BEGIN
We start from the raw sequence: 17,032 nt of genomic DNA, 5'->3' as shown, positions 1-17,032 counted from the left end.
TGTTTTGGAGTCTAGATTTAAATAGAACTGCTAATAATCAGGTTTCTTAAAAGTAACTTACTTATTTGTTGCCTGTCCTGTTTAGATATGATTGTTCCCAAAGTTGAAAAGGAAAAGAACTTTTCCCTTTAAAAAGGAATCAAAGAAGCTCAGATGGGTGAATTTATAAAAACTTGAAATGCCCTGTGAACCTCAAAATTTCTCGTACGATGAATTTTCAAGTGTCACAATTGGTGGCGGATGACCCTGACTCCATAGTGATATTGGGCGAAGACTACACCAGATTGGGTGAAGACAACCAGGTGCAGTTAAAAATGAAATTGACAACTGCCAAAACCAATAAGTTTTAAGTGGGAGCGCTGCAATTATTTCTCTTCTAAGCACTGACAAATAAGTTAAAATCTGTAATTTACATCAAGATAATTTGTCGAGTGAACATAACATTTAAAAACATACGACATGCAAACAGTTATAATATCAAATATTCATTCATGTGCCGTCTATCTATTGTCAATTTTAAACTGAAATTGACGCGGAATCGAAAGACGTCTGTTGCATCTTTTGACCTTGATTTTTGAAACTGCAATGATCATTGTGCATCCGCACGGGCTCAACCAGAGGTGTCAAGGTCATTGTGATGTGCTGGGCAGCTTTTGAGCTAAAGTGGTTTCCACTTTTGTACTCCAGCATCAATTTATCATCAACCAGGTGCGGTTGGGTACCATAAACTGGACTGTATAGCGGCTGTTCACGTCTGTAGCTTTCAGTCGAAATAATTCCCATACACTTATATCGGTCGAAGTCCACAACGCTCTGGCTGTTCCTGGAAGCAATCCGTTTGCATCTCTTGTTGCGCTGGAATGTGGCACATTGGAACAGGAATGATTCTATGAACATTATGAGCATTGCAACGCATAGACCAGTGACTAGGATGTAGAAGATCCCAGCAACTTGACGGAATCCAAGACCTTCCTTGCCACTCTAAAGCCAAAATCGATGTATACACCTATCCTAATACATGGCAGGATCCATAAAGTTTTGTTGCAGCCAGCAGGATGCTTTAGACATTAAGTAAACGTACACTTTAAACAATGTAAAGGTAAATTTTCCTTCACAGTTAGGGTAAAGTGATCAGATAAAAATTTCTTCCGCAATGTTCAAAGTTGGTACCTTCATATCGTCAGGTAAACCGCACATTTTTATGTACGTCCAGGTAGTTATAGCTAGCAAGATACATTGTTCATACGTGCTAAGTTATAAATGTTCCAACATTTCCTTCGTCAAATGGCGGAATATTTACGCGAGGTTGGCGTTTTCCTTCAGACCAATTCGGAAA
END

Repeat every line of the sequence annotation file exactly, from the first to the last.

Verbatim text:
We start from the raw sequence: 17,032 nt of genomic DNA, 5'->3' as shown, positions 1-17,032 counted from the left end.
TGTTTTGGAGTCTAGATTTAAATAGAACTGCTAATAATCAGGTTTCTTAAAAGTAACTTACTTATTTGTTGCCTGTCCTGTTTAGATATGATTGTTCCCAAAGTTGAAAAGGAAAAGAACTTTTCCCTTTAAAAAGGAATCAAAGAAGCTCAGATGGGTGAATTTATAAAAACTTGAAATGCCCTGTGAACCTCAAAATTTCTCGTACGATGAATTTTCAAGTGTCACAATTGGTGGCGGATGACCCTGACTCCATAGTGATATTGGGCGAAGACTACACCAGATTGGGTGAAGACAACCAGGTGCAGTTAAAAATGAAATTGACAACTGCCAAAACCAATAAGTTTTAAGTGGGAGCGCTGCAATTATTTCTCTTCTAAGCACTGACAAATAAGTTAAAATCTGTAATTTACATCAAGATAATTTGTCGAGTGAACATAACATTTAAAAACATACGACATGCAAACAGTTATAATATCAAATATTCATTCATGTGCCGTCTATCTATTGTCAATTTTAAACTGAAATTGACGCGGAATCGAAAGACGTCTGTTGCATCTTTTGACCTTGATTTTTGAAACTGCAATGATCATTGTGCATCCGCACGGGCTCAACCAGAGGTGTCAAGGTCATTGTGATGTGCTGGGCAGCTTTTGAGCTAAAGTGGTTTCCACTTTTGTACTCCAGCATCAATTTATCATCAACCAGGTGCGGTTGGGTACCATAAACTGGACTGTATAGCGGCTGTTCACGTCTGTAGCTTTCAGTCGAAATAATTCCCATACACTTATATCGGTCGAAGTCCACAACGCTCTGGCTGTTCCTGGAAGCAATCCGTTTGCATCTCTTGTTGCGCTGGAATGTGGCACATTGGAACAGGAATGATTCTATGAACATTATGAGCATTGCAACGCATAGACCAGTGACTAGGATGTAGAAGATCCCAGCAACTTGACGGAATCCAAGACCTTCCTTGCCACTCTAAAGCCAAAATCGATGTATACACCTATCCTAATACATGGCAGGATCCATAAAGTTTTGTTGCAGCCAGCAGGATGCTTTAGACATTAAGTAAACGTACACTTTAAACAATGTAAAGGTAAATTTTCCTTCACAGTTAGGGTAAAGTGATCAGATAAAAATTTCTTCCGCAATGTTCAAAGTTGGTACCTTCATATCGTCAGGTAAACCGCACATTTTTATGTACGTCCAGGTAGTTATAGCTAGCAAGATACATTGTTCATACGTGCTAAGTTATAAATGTTCCAACATTTCCTTCGTCAAATGGCGGAATATTTACGCGAGGTTGGCGTTTTCCTTCAGACCAATTCGGAAA